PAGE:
Texas running back Johnathan Gray, a senior from Aledo, offered a quick checklist of the high-profile personnel changes he has witnessed at his school during his college career.
Gray has played for two head football coaches who reported to three different athletic directors (two full-timers, one interim). He’s seen five assistant coaches involved in calling the offensive plays.
“You sign up for one coach, one team, one dream,” Gray said, reflecting on his expectations after leaving Aledo as the 2011-12 Gatorade National Football Player of the Year. “But we have all these changes and, as a player, you have to be more mature about how you handle the situation. You can either fight through it or you can lay down.”
Gray, who shares the team lead in rushing touchdowns (three) heading into Saturday’s game at No. 4 TCU (11 a.m., WFAA/Ch. 8), has chosen to lead the fight for a Texas team in danger of setting lots of unwanted precedents this season. The Longhorns (1-3) already have clinched the school’s slowest start to any season since 1956, the year before legendary coach Darrell Royal was summoned to Austin.
If the .250 winning percentage continues through the end of the season, Texas’ 4-8 finish would mark the school’s worst record in 20 years of Big 12 membership. Because TCU (4-0) joins No. 5 Baylor (3-0), No. 15 Oklahoma (4-0) and No. 23 West Virginia (3-0) on the list of undefeated upcoming opponents for the Longhorns, the potential for a losing record looms large if Texas cannot turn around its season Saturday. Or soon thereafter, considering TCU enters as an 15-point favorite.
Coach Charlie Strong, who has seen his team drop its last two games because of special-teams gaffes in the final minute, said he is counting on Gray and other senior leaders to help Texas’ younger players persevere through their struggles and finish this season with a flurry.
“It’s going to depend on the vets. As long as they can keep that team together, we’re going to be fine,” Strong said during this week’s news conference in Austin, where he singled out Gray and defensive back Duke Thomas as instrumental in those efforts. “Young guys, they just want to play. It’s the older guys that we can’t let the [damaged] psyche get in their heads. Because then it will affect the younger players.”
Gray, who won three state championships and rushed for 10,889 yards during his four seasons at Aledo, made it clear that he plans to finish the fight and looks forward to a happy homecoming in Fort Worth.
“The seniors and the veterans, our mindset is to keep fighting, keep pushing,” Gray said. “Our day is going to come. This is where I think our maturity shows. The attitude is different from last year. You can tell that in the locker room.”
Texas, a 6-7 team last year, has leaned on lots of freshmen on both sides of the ball to infuse talent and energy into Strong’s second season at the helm. Strong also leans on Gray to direct the young players in the huddle with him, including redshirt freshman Jerrod Heard.
Gray points to Heard as a primary reason why Texas’ veterans remain upbeat about an impending turnaround this season. From a personal perspective, playing in Fort Worth has Gray focused on topping last week’s season-high rushing totals (11 carries, 55 yards) posted in a 30-27 loss to Oklahoma State.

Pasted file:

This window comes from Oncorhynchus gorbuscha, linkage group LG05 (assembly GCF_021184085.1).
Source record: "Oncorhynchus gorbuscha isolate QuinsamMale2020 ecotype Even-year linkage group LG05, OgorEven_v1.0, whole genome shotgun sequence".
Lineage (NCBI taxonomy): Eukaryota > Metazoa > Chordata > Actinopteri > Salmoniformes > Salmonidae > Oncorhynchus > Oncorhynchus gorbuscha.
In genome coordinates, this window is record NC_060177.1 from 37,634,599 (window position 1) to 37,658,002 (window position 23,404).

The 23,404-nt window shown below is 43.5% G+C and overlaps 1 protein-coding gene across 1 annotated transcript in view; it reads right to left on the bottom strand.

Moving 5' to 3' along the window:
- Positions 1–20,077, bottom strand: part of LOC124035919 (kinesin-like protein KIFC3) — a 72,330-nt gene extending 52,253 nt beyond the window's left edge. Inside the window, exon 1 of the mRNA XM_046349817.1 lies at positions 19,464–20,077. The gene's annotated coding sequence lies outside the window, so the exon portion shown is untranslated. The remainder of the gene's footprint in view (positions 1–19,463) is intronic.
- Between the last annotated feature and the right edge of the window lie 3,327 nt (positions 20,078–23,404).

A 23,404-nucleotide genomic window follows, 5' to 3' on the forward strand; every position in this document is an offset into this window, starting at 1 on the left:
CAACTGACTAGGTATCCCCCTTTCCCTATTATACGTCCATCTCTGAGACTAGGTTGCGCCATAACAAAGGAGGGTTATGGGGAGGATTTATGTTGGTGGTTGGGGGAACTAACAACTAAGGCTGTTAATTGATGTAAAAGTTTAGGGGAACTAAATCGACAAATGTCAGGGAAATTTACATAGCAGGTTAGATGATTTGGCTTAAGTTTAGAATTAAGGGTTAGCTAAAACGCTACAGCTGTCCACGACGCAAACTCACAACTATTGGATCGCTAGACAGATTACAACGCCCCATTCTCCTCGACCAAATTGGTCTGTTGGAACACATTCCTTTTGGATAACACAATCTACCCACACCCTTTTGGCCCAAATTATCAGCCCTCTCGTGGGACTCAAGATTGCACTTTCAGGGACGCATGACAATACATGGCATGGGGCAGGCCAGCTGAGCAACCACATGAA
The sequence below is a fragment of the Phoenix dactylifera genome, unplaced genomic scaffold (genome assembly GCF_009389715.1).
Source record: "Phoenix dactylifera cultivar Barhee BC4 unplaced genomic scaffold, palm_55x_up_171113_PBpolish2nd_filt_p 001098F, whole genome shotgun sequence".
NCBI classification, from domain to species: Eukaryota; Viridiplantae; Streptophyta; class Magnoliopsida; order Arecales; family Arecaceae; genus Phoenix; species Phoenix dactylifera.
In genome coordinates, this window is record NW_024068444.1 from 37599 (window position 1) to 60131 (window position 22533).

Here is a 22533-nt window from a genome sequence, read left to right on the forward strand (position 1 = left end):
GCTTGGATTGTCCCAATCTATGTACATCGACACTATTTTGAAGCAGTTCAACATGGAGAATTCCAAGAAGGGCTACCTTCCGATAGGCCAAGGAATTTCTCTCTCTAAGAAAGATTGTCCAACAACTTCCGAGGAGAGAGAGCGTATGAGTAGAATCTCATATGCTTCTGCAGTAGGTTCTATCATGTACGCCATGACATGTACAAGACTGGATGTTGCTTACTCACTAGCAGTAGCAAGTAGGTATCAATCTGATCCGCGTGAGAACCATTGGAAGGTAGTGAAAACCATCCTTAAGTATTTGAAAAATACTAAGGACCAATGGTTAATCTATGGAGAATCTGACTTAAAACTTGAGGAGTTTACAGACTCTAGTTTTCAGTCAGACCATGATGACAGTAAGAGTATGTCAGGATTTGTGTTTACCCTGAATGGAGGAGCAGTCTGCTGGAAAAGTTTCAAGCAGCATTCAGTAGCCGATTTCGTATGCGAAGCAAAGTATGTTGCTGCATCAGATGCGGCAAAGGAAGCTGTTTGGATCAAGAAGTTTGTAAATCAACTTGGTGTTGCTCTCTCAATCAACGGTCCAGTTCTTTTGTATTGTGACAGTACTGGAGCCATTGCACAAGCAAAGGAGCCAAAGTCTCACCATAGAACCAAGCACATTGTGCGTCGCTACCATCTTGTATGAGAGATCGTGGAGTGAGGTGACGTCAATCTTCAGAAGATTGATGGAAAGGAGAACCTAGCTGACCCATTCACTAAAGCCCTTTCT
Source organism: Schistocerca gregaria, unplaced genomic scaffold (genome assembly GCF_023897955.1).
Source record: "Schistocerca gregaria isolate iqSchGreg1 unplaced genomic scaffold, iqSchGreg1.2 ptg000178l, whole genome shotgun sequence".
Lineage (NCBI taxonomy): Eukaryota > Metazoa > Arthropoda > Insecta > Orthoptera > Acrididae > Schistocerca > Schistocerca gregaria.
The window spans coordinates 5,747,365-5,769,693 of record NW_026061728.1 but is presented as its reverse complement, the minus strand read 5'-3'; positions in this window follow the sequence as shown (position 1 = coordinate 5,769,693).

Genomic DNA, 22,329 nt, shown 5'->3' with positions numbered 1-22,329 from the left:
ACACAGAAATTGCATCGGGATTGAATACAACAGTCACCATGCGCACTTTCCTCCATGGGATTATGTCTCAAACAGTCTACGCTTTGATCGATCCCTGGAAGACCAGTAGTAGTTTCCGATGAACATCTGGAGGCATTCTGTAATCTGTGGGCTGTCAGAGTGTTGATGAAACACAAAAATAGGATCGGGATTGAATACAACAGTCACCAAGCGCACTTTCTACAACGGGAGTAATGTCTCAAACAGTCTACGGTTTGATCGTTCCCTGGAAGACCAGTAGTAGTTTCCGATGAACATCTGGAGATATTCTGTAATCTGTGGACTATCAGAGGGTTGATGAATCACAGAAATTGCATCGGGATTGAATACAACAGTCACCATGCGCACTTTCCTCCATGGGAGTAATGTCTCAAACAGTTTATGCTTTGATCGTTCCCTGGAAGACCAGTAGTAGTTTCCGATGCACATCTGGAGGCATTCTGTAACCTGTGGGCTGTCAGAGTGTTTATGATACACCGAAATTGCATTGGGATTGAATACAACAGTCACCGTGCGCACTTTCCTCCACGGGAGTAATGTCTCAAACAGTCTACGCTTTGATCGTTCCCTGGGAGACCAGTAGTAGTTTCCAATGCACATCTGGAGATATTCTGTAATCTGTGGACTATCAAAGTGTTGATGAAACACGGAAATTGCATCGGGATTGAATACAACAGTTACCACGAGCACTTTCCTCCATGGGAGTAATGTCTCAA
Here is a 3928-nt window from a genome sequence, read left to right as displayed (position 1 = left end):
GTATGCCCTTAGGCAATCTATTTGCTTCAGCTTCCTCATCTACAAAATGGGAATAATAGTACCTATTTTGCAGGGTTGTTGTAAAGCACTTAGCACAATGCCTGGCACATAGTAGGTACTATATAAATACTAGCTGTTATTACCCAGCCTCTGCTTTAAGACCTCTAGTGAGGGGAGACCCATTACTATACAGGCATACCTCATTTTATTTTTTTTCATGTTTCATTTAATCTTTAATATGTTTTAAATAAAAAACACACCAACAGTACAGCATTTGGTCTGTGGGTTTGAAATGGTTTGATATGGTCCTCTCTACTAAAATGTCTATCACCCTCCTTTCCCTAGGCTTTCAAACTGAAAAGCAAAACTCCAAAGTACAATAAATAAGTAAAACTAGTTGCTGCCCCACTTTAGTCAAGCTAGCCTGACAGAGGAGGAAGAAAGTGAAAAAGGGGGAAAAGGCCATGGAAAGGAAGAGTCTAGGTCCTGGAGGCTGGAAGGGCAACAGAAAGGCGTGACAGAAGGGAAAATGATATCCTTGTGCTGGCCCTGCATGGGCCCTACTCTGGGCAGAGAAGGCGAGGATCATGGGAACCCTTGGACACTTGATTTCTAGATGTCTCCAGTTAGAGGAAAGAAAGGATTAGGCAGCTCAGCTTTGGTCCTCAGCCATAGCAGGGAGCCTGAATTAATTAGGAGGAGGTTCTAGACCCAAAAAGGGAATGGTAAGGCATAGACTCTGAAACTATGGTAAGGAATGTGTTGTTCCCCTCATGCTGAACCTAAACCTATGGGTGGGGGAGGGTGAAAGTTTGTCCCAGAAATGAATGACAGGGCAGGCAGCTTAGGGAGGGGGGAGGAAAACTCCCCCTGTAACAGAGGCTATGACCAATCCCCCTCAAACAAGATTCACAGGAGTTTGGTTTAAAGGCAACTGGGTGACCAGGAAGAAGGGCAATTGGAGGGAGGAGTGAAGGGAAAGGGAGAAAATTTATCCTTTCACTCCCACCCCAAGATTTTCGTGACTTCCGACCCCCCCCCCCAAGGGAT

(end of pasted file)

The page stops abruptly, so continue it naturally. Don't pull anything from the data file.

“You always want to perform for your family and people in that type of game,” Gray said. “I always love it, going back home, playing against people I played against in high school, playing against some of my friends. That’s what you live for.”
But it’s no secret Gray has not lived life as large as fans expected since joining the Longhorns. The five-star signee posted his top individual rushing season as a sophomore (780 yards, 4.9 per carry), a 2013 campaign cut short by a torn Achilles that required surgery. Gray returned last season to rush for 637 yards and a career-high seven TDs but admitted his burst was not there on a full-time basis.
Gray considers himself back to full speed this season but has gotten limited opportunities to showcase his skills because Heard has emerged as the team leader in carries (55), rushing yards (295) and yards per carry (5.4) in his dual-threat role. Gray said he’s fine with the twists and turns he’s seen at Texas because everything has combined to make him a stronger person.
But he acknowledged he never thought he would be heading into the fifth game of his senior year in search of his first 10-win season at Texas and scrambling to post the first 1,000-yard rushing season of his college career.
“You think about it. You’d be crazy to not think about it,” Gray said. “But you’ve got to be mature and be able to handle it. That happens in life. Things don’t go as planned, the way you’d like it. But nothing in life is easy. So you have to persevere.”
His newest goal? To make sure younger teammates do not experience as much turnover and turmoil in their Texas careers as members of his senior class, who also overlapped a recent change of school presidents.
“Hopefully, the young guys don’t have to experience everything we have experienced,” Gray said. “And we can keep this thing rolling.”
No. 4 TCU 38, Texas 21 (11 a.m. Saturday, WFAA/Ch. 8): Horned Frogs handle the improving Longhorns, who have yet to show a pulse in a game played away from Austin.
No. 5 Baylor 56, Texas Tech 45 (2:30 p.m. Saturday, WFAA/Ch. 8): Bears survive another shootout against another high-scoring offense.
No. 20 Oklahoma State 31, Kansas State 17 (3 p.m. Saturday, FS1): Cowboys have the defensive talent to keep the K-State offense under wraps.
No. 15 Oklahoma 34, No. 23 West Virginia 31 (11 a.m. Saturday, FS1): This coin-flip proposition goes to the home team. But the Sooners will be challenged.
Iowa State 34, Kansas 20 (11 a.m. Saturday, FSSW): Jayhawks drop their 27th consecutive road game against Big 12 foes. Streak dates to 2008.
Last week: 3-2